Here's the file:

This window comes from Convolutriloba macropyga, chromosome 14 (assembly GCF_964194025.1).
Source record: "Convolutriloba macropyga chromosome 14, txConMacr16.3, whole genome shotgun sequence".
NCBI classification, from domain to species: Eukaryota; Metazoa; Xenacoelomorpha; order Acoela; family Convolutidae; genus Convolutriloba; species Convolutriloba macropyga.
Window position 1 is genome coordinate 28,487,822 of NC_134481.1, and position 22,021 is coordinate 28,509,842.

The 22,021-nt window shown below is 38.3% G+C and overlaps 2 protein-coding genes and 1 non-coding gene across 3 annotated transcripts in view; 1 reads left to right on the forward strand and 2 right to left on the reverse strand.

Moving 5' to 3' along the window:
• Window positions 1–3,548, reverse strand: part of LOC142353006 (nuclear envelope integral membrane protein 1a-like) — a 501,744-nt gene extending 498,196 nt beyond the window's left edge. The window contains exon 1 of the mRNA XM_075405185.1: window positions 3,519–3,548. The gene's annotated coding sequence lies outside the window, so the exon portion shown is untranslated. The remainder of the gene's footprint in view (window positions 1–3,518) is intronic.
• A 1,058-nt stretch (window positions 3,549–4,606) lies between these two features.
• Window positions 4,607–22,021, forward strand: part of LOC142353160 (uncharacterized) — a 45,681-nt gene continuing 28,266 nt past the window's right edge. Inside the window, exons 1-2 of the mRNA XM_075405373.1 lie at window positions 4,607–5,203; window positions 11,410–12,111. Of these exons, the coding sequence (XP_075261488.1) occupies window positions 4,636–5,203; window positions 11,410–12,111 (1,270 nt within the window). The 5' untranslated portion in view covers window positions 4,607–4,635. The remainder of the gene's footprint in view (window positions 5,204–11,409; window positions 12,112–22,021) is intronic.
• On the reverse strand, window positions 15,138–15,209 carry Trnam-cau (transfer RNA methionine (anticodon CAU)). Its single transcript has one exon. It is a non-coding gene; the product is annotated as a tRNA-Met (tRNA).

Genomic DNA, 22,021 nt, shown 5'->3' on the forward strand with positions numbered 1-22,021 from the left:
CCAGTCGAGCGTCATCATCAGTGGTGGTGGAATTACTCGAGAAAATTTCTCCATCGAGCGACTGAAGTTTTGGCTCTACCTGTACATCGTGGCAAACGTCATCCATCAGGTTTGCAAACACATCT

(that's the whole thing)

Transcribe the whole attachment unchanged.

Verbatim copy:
This window comes from Convolutriloba macropyga, chromosome 14 (assembly GCF_964194025.1).
Source record: "Convolutriloba macropyga chromosome 14, txConMacr16.3, whole genome shotgun sequence".
NCBI classification, from domain to species: Eukaryota; Metazoa; Xenacoelomorpha; order Acoela; family Convolutidae; genus Convolutriloba; species Convolutriloba macropyga.
Window position 1 is genome coordinate 28,487,822 of NC_134481.1, and position 22,021 is coordinate 28,509,842.

The 22,021-nt window shown below is 38.3% G+C and overlaps 2 protein-coding genes and 1 non-coding gene across 3 annotated transcripts in view; 1 reads left to right on the forward strand and 2 right to left on the reverse strand.

Moving 5' to 3' along the window:
• Window positions 1–3,548, reverse strand: part of LOC142353006 (nuclear envelope integral membrane protein 1a-like) — a 501,744-nt gene extending 498,196 nt beyond the window's left edge. The window contains exon 1 of the mRNA XM_075405185.1: window positions 3,519–3,548. The gene's annotated coding sequence lies outside the window, so the exon portion shown is untranslated. The remainder of the gene's footprint in view (window positions 1–3,518) is intronic.
• A 1,058-nt stretch (window positions 3,549–4,606) lies between these two features.
• Window positions 4,607–22,021, forward strand: part of LOC142353160 (uncharacterized) — a 45,681-nt gene continuing 28,266 nt past the window's right edge. Inside the window, exons 1-2 of the mRNA XM_075405373.1 lie at window positions 4,607–5,203; window positions 11,410–12,111. Of these exons, the coding sequence (XP_075261488.1) occupies window positions 4,636–5,203; window positions 11,410–12,111 (1,270 nt within the window). The 5' untranslated portion in view covers window positions 4,607–4,635. The remainder of the gene's footprint in view (window positions 5,204–11,409; window positions 12,112–22,021) is intronic.
• On the reverse strand, window positions 15,138–15,209 carry Trnam-cau (transfer RNA methionine (anticodon CAU)). Its single transcript has one exon. It is a non-coding gene; the product is annotated as a tRNA-Met (tRNA).

Genomic DNA, 22,021 nt, shown 5'->3' on the forward strand with positions numbered 1-22,021 from the left:
CCAGTCGAGCGTCATCATCAGTGGTGGTGGAATTACTCGAGAAAATTTCTCCATCGAGCGACTGAAGTTTTGGCTCTACCTGTACATCGTGGCAAACGTCATCCATCAGGTTTGCAAACACATCT